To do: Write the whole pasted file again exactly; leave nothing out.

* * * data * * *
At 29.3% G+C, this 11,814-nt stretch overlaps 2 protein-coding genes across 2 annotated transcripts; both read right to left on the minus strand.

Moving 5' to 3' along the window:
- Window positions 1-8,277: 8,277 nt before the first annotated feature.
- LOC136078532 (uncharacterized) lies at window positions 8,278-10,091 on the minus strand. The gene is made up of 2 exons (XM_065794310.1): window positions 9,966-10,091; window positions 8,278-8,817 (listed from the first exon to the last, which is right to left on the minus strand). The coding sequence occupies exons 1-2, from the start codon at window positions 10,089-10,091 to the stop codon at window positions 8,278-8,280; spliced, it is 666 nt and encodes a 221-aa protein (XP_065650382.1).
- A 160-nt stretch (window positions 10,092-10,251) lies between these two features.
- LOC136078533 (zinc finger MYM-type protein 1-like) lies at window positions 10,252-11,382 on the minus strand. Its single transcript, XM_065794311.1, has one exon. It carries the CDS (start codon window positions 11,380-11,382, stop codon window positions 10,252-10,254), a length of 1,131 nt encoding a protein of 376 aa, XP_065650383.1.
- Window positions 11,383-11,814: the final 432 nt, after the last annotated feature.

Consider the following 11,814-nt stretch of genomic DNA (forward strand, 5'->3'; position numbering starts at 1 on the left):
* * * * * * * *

At 29.3% G+C, this 11,814-nt stretch overlaps 2 protein-coding genes across 2 annotated transcripts; both read right to left on the minus strand.

Moving 5' to 3' along the window:
- Window positions 1-8,277: 8,277 nt before the first annotated feature.
- LOC136078532 (uncharacterized) lies at window positions 8,278-10,091 on the minus strand. The gene is made up of 2 exons (XM_065794310.1): window positions 9,966-10,091; window positions 8,278-8,817 (listed from the first exon to the last, which is right to left on the minus strand). The coding sequence occupies exons 1-2, from the start codon at window positions 10,089-10,091 to the stop codon at window positions 8,278-8,280; spliced, it is 666 nt and encodes a 221-aa protein (XP_065650382.1).
- A 160-nt stretch (window positions 10,092-10,251) lies between these two features.
- LOC136078533 (zinc finger MYM-type protein 1-like) lies at window positions 10,252-11,382 on the minus strand. Its single transcript, XM_065794311.1, has one exon. It carries the CDS (start codon window positions 11,380-11,382, stop codon window positions 10,252-10,254), a length of 1,131 nt encoding a protein of 376 aa, XP_065650383.1.
- Window positions 11,383-11,814: the final 432 nt, after the last annotated feature.

Consider the following 11,814-nt stretch of genomic DNA (forward strand, 5'->3'; position numbering starts at 1 on the left):